Halloween on “The View” brings us both Joy and Barbara dressed as … what? Elvira, maybe? I don’t even want to know. Count O’s going to take a beating in the comments for his pleasantness towards The One, but more interesting is the fact that even he doesn’t have a theory for the White House’s dopey anti-Fox offensive. I still think Politico had it right a few weeks ago, but let me give you two more possibilities to chew on. One, via Mediaite: He’s trying to shut Fox up about ObamaCare by giving them something juicier to talk about.
Since that fateful moment [when Anita Dunn attacked them on CNN], Fox News has spent a vast amount of their resources on covering the White House criticism. That’s a smart business decision — not only is it a huge story, but it helps their ratings. It puts FNC’s competitors in a tricky wicket of having to cover a story that not only involves their chief rivals, but also invites their viewers to change the channel and see what could possibly be making such a fuss! Yes, covering this story whole-heartedly was, without question, a win-win for Fox News.
But more importantly, Fox News’s coverage of the “feud” came at the expense of their coverage of the health care debate. Suddenly, there was much less hand-wringing and gnashing of teeth over death panels and town hall protests. According to the television monitoring service TVEyes, the term “health care” was mentioned by Fox 2361 times in August. In October, it was only mentioned 1558 times. Meanwhile, Anita Dunn — who wasn’t mentioned once in August — has been referenced 121 times this month.
It’s a fine theory, but wasn’t August the month when the bulk of the health-care town halls happened and the Democrats went all-out on their anti-conservative demagoguery? That was the top story on HA for weeks on end; no surprise that Fox was covering it heavily too. Plus, August was a slow month for other news. Since then, Iran negotiations have heated up, The One won the Nobel, and he flamed out at the Olympics. No wonder ObamaCare’s being mentioned a bit less these days.
Second theory, as a further thought to last night’s post on perceptions of media bias: Maybe the White House is trying to increase Fox’s visibility among the public. Why do that when it only boosts their ratings and drives more viewers to Beck? Because the larger Fox looms as a “threat” to, or foil for, the White House, the more license the rest of the media has to “balance” Fox by skewing its own coverage. Who cares if five million people watch Beck making jokes about Anita Dunn and his red phone if a combined audience of tens of millions are watching CBS, NBC, CNN, etc. report news that’s subtly biased in Obama’s favor? This goes back to that point in the Politico piece: The goal, ultimately, is to stop the other networks from following Fox’s lead on stories that hurt the White House by framing Fox as illegitimate. It’s not Fox’s audience Obama cares about; it’s everyone else’s. And the more he can convince the rest of the media to orient itself as an answer to Fox, the more that’s going to lead them towards favorable coverage. Anyway, food for thought.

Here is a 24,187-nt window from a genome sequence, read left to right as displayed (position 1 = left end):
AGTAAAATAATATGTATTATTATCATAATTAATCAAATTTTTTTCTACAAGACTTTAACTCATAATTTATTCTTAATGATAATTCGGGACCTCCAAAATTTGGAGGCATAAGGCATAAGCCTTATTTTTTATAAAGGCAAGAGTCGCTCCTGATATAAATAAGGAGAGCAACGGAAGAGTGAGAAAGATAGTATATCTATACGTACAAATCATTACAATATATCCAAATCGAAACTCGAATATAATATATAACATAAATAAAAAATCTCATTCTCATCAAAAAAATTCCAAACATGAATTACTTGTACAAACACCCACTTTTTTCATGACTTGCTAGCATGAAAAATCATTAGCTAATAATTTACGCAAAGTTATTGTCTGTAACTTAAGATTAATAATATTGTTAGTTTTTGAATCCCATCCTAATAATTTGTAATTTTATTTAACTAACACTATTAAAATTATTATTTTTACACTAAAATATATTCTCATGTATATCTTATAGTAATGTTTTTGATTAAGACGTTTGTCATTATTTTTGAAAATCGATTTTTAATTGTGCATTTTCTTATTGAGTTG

Update: Speaking of “balancing” Fox, today we got the news that TPM will be joining the White House press pool. And then there was this from Paul Krugman in this morning’s NYT, openly beseeching his friends in the media to dive face-first into the tank for ObamaCare at this crucial moment.
As a result, everyone in the political class — by which I mean politicians, people in the news media, and so on, basically whoever is in a position to influence the final stage of this legislative marathon — now has to make a choice. The seemingly impossible dream of fundamental health reform is just a few steps away from becoming reality, and each player has to decide whether he or she is going to help it across the finish line or stand in its way.
Glenn Beck and Sean Hannity are standing in the way. Which impartial media patriots will rise to the challenge of standing against them?